I love Costco. I bought my tires, sheets, household appliances, etc., there. Great prices. But, I did live with someone who would buy produce there for the two of us, and we'd end up having to throw most of it away. I would try to explain why this was a bad idea, but he didn't listen. He also would buy the gigantic container of Teriaki sauce that ended up living in our fridge for over a year. Gross! So I relate to your discomfort with some of it.
I think it is like so many things - moderation and common sense is key. And yes, their liquor prices are fantastic.

JoeinVegas said...

We started hitting the original Price Club when we lived in San Diego. With three kids at home and a big freezer it did work well. Now with the kids gone we just go once a month or so and get the paper stuff, printer inks and vitamins. The frozen tilapia comes in 8 piece boxes, that still goes well and fits in our smaller kitchen.

kerry said...

I have a love/hate relationship with Costco. I love that I can make one trip and get a years' worth of paper towels and tp. I've found some great dried fruit there, and powdered drink mixes for good prices. They carry the dog beds we buy; for our dog we need a large bed and Costco has them for $20 instead of close to $60.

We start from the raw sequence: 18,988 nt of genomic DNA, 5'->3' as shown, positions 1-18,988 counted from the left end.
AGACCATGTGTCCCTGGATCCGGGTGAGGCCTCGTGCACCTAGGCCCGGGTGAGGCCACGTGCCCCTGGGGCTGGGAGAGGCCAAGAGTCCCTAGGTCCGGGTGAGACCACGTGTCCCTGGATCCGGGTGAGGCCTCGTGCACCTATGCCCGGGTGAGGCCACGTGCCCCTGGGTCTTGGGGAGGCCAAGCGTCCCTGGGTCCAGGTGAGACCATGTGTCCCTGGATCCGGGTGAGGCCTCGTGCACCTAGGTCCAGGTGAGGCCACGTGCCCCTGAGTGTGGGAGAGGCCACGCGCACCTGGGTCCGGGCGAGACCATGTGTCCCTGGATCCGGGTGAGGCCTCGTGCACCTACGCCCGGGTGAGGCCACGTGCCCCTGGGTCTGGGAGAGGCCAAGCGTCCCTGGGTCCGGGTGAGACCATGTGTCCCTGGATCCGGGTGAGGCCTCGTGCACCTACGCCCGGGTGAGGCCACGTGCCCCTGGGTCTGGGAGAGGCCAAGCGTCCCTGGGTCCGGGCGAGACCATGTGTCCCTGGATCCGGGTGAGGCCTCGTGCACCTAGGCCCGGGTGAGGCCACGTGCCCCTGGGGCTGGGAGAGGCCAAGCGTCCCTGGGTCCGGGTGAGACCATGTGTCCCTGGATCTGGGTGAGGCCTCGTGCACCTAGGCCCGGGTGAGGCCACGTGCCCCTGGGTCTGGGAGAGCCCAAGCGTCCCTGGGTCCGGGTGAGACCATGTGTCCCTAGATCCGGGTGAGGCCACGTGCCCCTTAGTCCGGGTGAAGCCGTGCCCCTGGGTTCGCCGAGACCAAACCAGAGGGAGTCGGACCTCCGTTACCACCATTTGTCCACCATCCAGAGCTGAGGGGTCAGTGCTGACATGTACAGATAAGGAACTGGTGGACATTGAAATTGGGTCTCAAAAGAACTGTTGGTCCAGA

On the other hand, one of our local Costcos tends to make me homicidal. People crowding the aisles, people you can't get past, the loud echo-y space, and the reciept check at the door drives me a little crazy. It's essentially saying we have to prove we haven't stolen anything before we can leave. For some reason it really annoys me.

Aleta said...

We have Sams, not a Costco, but same difference. Greg was the same way, because Sams was closer. Now he shops at the local grocery store, because I live closer to the grocery store than Sams. But... I don't mind buying toilet paper in bulk... can't stand having to go to the store to get toilet paper, so it's easier to buy that in bulk have not worry with it for a time.

Chiada said...

HAHAHAAH! This is hilarious. Yes, "the Costco". It's like a phenomenon. When Hub-E and I go, we're careful to go at times that won't be crowded. Even then, sometimes it can be so crowded in the mail aisles that we veer off the main "highway" to the "back roads" of Costco to maneuver around all those people. You know the ones: the ones who are strolling along, and then suddenly stop to look at something while you swerve or slam on your brakes to avoid crashing into them. Or the ones who slowly weave from side to side, looking at things and you can't get around them no matter what. And then there's the kids that just walk in front of you and expect you to look out for THEM! Um, excuse me? What ever happened to parents keeping hold of their little kids? Sheesh.